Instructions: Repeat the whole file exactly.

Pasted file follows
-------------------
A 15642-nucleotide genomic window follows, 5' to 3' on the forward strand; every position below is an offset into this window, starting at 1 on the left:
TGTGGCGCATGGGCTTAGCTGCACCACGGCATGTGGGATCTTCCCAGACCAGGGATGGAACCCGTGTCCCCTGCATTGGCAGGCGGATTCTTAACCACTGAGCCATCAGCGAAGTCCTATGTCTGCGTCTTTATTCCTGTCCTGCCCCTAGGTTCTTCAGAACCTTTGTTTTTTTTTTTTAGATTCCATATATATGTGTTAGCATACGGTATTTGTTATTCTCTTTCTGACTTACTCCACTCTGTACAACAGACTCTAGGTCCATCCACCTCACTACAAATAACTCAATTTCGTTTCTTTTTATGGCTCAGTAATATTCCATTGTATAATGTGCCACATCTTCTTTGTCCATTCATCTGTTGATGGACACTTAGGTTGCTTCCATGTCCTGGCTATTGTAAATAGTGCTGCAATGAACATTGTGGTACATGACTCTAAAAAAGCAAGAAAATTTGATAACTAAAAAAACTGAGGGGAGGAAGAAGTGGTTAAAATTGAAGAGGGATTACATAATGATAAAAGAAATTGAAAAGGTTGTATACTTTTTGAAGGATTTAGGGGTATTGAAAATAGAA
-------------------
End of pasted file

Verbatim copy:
A 15642-nucleotide genomic window follows, 5' to 3' on the forward strand; every position below is an offset into this window, starting at 1 on the left:
TGTGGCGCATGGGCTTAGCTGCACCACGGCATGTGGGATCTTCCCAGACCAGGGATGGAACCCGTGTCCCCTGCATTGGCAGGCGGATTCTTAACCACTGAGCCATCAGCGAAGTCCTATGTCTGCGTCTTTATTCCTGTCCTGCCCCTAGGTTCTTCAGAACCTTTGTTTTTTTTTTTTAGATTCCATATATATGTGTTAGCATACGGTATTTGTTATTCTCTTTCTGACTTACTCCACTCTGTACAACAGACTCTAGGTCCATCCACCTCACTACAAATAACTCAATTTCGTTTCTTTTTATGGCTCAGTAATATTCCATTGTATAATGTGCCACATCTTCTTTGTCCATTCATCTGTTGATGGACACTTAGGTTGCTTCCATGTCCTGGCTATTGTAAATAGTGCTGCAATGAACATTGTGGTACATGACTCTAAAAAAGCAAGAAAATTTGATAACTAAAAAAACTGAGGGGAGGAAGAAGTGGTTAAAATTGAAGAGGGATTACATAATGATAAAAGAAATTGAAAAGGTTGTATACTTTTTGAAGGATTTAGGGGTATTGAAAATAGAA